5. PRO DEALS, FREEBIES AND LIFT PASSES
Who doesn’t love freebies and discounts? Once you’re employed as an instructor, you’ll be hooked up with a season pass, receive discounted lift tickets at other resorts, and can expect to land yourself a heap of cash-saving steals, from pro deals on skis and boards, to discounts in local shops.
“Pro deals are a God send,” says George. “These are industry deals you get through your instructor association on a huge range of brands, which saves a small fortune on gear. You can also score discounts with local stores for anything from outerwear to ski socks.”
6. DAILY TRAINING
Progression is addictive. And as an instructor you’re in the perfect place to keep pushing your level. “Being part of a snow school, you’ll have access to daily training led by seasoned vets of the industry,” says Jack.
“Sessions are perhaps one of best parts about working as an instructor,” says James Harper-Lewis, a former Banff Nonstoper who stayed around to teach at Sunshine Village. “They’re an opportunity to continually improve throughout the season, and they pick up where Nonstop left off – only now you get the added benefit of being paid for it. Sessions introduce some of the most advanced riding and teaching theory around, while giving huge scope for individual feedback and improvement strategies.”
7. Sky-high job satisfaction
Teaching others to ski or snowboard, and helping people progress and make breakthroughs on the slopes, can bring immense job satisfaction and create a real feel-good vibe.
“The most satisfying part of my job is helping people enjoy the sport you love. When a guest sees progression in their riding, you can literally feel their energy and that pumps you up,” says Ryan.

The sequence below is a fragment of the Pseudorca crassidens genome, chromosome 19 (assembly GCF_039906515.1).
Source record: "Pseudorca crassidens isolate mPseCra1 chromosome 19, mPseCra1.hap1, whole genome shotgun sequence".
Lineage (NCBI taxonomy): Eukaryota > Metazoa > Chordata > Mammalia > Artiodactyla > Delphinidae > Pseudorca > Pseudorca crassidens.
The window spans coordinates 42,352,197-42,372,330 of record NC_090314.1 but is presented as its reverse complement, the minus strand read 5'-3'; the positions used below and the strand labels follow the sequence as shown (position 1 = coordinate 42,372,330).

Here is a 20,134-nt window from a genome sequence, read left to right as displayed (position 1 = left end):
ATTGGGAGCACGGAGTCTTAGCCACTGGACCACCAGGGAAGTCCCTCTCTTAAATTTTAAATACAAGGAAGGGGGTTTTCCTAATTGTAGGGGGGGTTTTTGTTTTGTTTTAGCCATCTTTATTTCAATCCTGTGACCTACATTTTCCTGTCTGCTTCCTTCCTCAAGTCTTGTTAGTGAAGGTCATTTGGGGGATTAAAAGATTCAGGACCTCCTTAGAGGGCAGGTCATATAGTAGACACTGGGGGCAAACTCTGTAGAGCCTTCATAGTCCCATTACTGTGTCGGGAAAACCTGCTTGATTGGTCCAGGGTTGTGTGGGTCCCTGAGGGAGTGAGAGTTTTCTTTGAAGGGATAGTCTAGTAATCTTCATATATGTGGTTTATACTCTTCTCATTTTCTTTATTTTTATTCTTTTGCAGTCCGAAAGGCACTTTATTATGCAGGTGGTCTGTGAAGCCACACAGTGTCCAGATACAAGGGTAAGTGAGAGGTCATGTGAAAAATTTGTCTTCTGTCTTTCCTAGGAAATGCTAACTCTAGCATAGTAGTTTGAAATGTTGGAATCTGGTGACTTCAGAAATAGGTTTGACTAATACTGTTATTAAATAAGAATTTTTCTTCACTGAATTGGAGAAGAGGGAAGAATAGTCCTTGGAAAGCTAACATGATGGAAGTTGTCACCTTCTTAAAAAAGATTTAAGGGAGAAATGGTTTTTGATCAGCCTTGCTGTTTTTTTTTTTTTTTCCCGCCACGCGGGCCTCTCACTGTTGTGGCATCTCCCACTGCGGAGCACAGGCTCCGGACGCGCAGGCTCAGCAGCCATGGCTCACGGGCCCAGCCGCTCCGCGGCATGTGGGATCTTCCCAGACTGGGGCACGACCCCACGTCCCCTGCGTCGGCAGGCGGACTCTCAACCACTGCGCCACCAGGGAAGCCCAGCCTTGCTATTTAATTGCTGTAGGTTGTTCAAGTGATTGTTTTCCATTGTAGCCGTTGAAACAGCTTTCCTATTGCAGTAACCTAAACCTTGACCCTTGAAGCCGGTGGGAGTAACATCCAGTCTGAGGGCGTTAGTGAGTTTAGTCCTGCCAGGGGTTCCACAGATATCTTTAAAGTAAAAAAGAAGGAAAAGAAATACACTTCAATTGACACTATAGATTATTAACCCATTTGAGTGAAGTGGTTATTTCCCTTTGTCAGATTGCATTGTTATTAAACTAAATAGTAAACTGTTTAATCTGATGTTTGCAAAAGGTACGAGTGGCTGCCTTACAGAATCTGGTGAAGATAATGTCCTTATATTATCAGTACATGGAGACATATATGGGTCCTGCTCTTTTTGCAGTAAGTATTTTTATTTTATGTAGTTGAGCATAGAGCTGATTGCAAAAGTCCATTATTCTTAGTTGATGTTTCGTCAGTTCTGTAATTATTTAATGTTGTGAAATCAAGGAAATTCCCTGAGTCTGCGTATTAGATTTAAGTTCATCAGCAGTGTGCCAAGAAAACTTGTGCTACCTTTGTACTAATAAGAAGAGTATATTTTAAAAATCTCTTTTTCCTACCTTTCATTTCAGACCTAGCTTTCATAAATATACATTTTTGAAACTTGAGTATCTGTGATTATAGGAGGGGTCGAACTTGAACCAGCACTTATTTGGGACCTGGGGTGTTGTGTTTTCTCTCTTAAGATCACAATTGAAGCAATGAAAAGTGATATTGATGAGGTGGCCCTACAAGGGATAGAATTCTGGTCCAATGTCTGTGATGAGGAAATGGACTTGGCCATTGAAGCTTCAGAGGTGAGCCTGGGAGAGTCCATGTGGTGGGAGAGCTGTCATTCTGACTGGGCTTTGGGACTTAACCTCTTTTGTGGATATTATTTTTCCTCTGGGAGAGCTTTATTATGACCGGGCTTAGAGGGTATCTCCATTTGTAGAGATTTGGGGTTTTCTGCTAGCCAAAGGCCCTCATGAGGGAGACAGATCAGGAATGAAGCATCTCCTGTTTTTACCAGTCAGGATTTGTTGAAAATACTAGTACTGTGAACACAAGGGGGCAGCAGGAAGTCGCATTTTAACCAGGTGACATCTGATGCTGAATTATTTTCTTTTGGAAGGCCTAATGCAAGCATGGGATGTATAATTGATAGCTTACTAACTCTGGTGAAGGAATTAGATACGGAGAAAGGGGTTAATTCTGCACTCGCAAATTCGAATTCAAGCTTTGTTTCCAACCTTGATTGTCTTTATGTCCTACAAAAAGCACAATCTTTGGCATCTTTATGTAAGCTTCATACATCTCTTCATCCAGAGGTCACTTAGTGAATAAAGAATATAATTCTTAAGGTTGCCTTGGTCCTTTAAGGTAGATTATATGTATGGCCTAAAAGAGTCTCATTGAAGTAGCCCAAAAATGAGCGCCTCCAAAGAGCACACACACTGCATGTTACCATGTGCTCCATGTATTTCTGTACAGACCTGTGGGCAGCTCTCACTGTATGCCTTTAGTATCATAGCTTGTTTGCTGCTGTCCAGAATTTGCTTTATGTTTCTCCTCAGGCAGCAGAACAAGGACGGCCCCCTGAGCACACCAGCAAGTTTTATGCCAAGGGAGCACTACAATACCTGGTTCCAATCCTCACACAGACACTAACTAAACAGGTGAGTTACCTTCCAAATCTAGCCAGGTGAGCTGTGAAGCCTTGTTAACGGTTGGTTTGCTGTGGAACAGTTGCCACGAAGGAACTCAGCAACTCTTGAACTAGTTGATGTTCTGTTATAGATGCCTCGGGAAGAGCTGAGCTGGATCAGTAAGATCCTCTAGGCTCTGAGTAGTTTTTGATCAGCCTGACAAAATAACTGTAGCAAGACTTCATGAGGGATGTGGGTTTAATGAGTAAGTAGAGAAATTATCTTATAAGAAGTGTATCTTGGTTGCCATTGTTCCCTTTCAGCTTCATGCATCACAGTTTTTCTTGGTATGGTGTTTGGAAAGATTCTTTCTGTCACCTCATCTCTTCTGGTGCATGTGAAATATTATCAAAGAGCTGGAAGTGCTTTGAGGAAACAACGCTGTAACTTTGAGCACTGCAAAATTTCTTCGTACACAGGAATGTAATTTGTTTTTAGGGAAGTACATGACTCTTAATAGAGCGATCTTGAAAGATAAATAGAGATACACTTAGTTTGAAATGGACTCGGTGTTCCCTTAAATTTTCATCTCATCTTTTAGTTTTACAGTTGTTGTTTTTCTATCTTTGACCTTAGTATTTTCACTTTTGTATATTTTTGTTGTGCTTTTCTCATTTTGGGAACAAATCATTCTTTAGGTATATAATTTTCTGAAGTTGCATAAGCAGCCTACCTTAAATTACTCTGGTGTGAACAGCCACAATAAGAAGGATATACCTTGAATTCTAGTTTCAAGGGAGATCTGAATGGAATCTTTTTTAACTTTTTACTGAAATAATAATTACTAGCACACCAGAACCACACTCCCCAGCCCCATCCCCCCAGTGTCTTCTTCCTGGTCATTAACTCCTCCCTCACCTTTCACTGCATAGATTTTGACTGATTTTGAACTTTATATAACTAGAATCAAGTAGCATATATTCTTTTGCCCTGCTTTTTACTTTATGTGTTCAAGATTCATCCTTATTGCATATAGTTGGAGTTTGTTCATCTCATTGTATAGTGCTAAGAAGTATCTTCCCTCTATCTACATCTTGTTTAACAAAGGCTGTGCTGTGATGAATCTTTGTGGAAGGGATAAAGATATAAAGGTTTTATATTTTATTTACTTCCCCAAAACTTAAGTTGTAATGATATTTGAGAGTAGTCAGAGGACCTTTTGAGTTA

Getting to work with your students over several seasons can add to the relationships you build too. “I once taught a 5-year-old boy with Autism,” says George. “After two days of private lessons he finally clicked and just started turning. This progressed into him wakeboarding and making friends through that. I continued to teach him for the next two years and saw the development in his social skills as well as his shredding skills. Four years on I am still good friends with the family.”
8. EPIC TRAVEL OPPORTUNITIES
Picture this. Blasting down backcountry bowls in Canada. Followed by upping your park moves in New Zealand. Then floating through bottomless powder in Japan. Get yourself an international qualification with a system like the CSIA or BASI, and you can literally move all over the world from mountain to mountain. The options are boundless.
“I’ve worked on four different continents,” says George. “Fernie in Canada. Courmayeur in Italy. Hakuba in Japan. Thaiwoo and Secret Garden in China. Plus Mount Hotham in Australia.” How about that for getting about? “Every place is unique but what makes a great mountain is the town vibe, the people and having varied terrain from beginner slopes to bumps to steeps.”
And when the snow melts and the lifts stop turning, you’ve the perfect chance to explore further. “Shoulder seasons are great for getting out there,” says George. “After the winter wraps up I’ll usually explore the country I’ve just worked in with friends. Ideal for spring road trips. I once travelled around Thailand for a month with a few other instructors. I’m looking to do even more travel between seasons now I’ve got my Level 3.”
We look forward to speaking with you.